The Writings of Thomas Jefferson, Volume 2

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Issued under the auspices of the Thomas Jefferson memorial association of the United States, 1903 - 506 pages
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Officially published in 1785, Jefferson's Notes on the State of Virginia was a volume inspired by the questions asked of him about his home state by Francois Barbe-Marbois, the Secretary of the French delegation in Philadelphia in 1780. Regarded as one of the most important American books published before the 19th century, Jefferson's volume contained detailed data about the state's natural resources and economy as well as the good spirits of the people living there. Jefferson also touched on his beliefs on the separation of church and state, constitutional government, checks and balances, and individual liberty. The book is separated into 23 chapters, including "Sea Ports," "Mountains," "Manners," and "Weights, Measures and Money." Jefferson wrote extensively on the issue of slavery and warned against interracial relations, stating that he did not believe whites and blacks could live together peacefully in a free society. Interestingly, during his presidency, Jefferson passed legislation banning the importing of slaves to the United States. Recently, historians and scientists believe to have DNA evidence that Sally Hemings, one of Jefferson's personal slaves, had at least one child by the president. First published anonymously in Paris during his work as a diplomat, Jefferson's Notes on the State of Virginia remains a staple read for students of American history and the Founding Fathers.

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Page 231 - Those who labor in the earth are the chosen people of God, if ever He had a chosen people, whose breasts He has made His peculiar deposit for substantial and genuine virtue.
Page 304 - ... that it is time enough for the rightful purposes of civil government, for its officers to interfere when principles break out into overt acts against peace and good order...
Page xx - Excudent alii spirantia mollius aera, credo equidem, vivos ducent de marmore vultus, orabunt causas melius, caelique meatus describent radio et surgentia sidera dicent: 850 tu regere imperio populos, Romane, memento; hae tibi erunt artes; pacisque imponere morem, parcere subiectis et debellare superbos.
Page 153 - The Treasurer and Company of Adventurers and Planters of the city of London, for the first colony of Virginia.
Page 93 - There runs not a drop of my blood in the veins of any living creature. This called on me for revenge. I have sought it: I have killed many: I have fully glutted my vengeance: for my country I rejoice at the beams of peace. But do not harbor a thought that mine is the joy of fear.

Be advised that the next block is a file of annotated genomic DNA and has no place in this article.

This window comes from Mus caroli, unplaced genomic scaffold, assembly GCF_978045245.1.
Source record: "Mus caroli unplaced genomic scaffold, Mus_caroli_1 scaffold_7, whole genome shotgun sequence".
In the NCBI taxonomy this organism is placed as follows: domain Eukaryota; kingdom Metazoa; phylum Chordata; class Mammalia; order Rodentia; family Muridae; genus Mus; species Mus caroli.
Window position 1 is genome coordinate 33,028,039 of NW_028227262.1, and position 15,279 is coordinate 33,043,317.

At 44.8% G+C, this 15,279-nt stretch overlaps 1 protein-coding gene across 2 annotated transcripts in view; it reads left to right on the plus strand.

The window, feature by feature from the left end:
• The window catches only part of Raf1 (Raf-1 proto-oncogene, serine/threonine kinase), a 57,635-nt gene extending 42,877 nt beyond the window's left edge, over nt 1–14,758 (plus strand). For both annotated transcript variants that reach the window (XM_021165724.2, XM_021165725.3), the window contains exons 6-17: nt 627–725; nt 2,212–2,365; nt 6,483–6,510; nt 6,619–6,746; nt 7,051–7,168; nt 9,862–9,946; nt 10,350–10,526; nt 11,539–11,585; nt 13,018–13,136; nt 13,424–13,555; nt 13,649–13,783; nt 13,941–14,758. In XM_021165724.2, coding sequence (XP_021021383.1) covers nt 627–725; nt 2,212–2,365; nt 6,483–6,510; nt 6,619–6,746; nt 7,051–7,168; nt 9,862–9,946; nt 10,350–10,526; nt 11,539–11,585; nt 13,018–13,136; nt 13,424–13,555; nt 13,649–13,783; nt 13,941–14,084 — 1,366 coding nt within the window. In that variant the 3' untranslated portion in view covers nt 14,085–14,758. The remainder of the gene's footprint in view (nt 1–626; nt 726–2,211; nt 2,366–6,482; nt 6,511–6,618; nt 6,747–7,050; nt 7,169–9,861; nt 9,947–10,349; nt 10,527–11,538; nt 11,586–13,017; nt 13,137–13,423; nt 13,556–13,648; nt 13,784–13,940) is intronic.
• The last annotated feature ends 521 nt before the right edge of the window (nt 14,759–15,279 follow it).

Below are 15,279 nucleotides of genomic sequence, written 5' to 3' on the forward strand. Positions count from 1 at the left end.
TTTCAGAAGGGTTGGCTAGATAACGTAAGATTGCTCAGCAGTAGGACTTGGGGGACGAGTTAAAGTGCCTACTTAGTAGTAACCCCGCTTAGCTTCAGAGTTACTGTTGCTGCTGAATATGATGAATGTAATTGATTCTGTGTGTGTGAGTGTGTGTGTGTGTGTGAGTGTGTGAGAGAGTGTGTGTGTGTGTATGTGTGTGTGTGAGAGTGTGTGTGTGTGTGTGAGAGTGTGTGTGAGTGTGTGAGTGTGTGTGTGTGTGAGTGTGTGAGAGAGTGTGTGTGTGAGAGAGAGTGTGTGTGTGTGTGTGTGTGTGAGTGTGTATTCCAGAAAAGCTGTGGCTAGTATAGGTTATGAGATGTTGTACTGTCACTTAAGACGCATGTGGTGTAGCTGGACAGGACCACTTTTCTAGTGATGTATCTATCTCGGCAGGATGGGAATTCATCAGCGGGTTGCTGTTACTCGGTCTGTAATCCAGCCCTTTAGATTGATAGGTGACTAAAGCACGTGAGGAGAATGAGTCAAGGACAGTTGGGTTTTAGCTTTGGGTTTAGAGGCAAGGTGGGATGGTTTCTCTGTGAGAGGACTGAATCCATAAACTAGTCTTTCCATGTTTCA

Page 404 - PREVIOUS QUESTION. When any question is before the House, any member may move a previous question, " Whether that question (called the main question) shall now be put? " If it pass in the affirmative, then the main question is to be put immediately, and no man may speak anything further to it, either to add or alter. Manor, in Hakew., 28; 4 Grey, 27. The previous question being moved and seconded, the question from the Chair shall be, "Shall the main question be now put?
Page 303 - ... the proscribing any citizen as unworthy the public confidence by laying upon him an incapacity of being called to offices of trust and emolument, unless he profess or renounce this or that religious opinion, is depriving him injuriously of those privileges and advantages to which, in common with his fellow citizens, he has a natural right...
Page 427 - When, from counting the House, on a division, it appears that there is not a quorum, the matter continues exactly in the state in which it was before the division, and must be resumed at that point on any future day. — 2 Hats. 126. 1606, May i, on a question whether a member having said Yea, may afterwards sit and change his opinion?
Page 408 - In like manner, if it is proposed to amend by striking out a paragraph, the friends of the paragraph are first to make it as perfect as they can by amendments, before the question is put for striking it out.
Page 122 - They will bring with them the principles of the governments they leave, imbibed in their early youth ; or, if able to throw them off, it will be in exchange for an unbounded licentiousness, passing, as is usual, from one extreme to another. It would be a miracle were they to stop precisely at the point of temperate liberty.

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